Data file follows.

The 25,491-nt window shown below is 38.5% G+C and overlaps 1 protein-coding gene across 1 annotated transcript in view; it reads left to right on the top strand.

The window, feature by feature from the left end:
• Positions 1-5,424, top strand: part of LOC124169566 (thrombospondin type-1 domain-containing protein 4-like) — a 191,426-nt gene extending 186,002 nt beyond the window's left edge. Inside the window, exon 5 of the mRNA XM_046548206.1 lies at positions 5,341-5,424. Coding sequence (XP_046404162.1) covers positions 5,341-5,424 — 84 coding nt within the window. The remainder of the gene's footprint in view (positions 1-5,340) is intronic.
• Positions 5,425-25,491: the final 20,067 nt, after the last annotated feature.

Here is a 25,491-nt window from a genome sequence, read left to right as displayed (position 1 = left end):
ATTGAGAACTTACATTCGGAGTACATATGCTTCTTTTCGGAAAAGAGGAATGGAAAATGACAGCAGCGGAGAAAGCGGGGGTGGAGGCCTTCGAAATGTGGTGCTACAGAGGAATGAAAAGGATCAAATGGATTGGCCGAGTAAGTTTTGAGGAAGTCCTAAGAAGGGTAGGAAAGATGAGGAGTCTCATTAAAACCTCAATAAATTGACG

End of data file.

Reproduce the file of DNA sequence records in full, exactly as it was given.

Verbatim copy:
The 25,491-nt window shown below is 38.5% G+C and overlaps 1 protein-coding gene across 1 annotated transcript in view; it reads left to right on the top strand.

The window, feature by feature from the left end:
• Positions 1-5,424, top strand: part of LOC124169566 (thrombospondin type-1 domain-containing protein 4-like) — a 191,426-nt gene extending 186,002 nt beyond the window's left edge. Inside the window, exon 5 of the mRNA XM_046548206.1 lies at positions 5,341-5,424. Coding sequence (XP_046404162.1) covers positions 5,341-5,424 — 84 coding nt within the window. The remainder of the gene's footprint in view (positions 1-5,340) is intronic.
• Positions 5,425-25,491: the final 20,067 nt, after the last annotated feature.

Here is a 25,491-nt window from a genome sequence, read left to right as displayed (position 1 = left end):
ATTGAGAACTTACATTCGGAGTACATATGCTTCTTTTCGGAAAAGAGGAATGGAAAATGACAGCAGCGGAGAAAGCGGGGGTGGAGGCCTTCGAAATGTGGTGCTACAGAGGAATGAAAAGGATCAAATGGATTGGCCGAGTAAGTTTTGAGGAAGTCCTAAGAAGGGTAGGAAAGATGAGGAGTCTCATTAAAACCTCAATAAATTGACG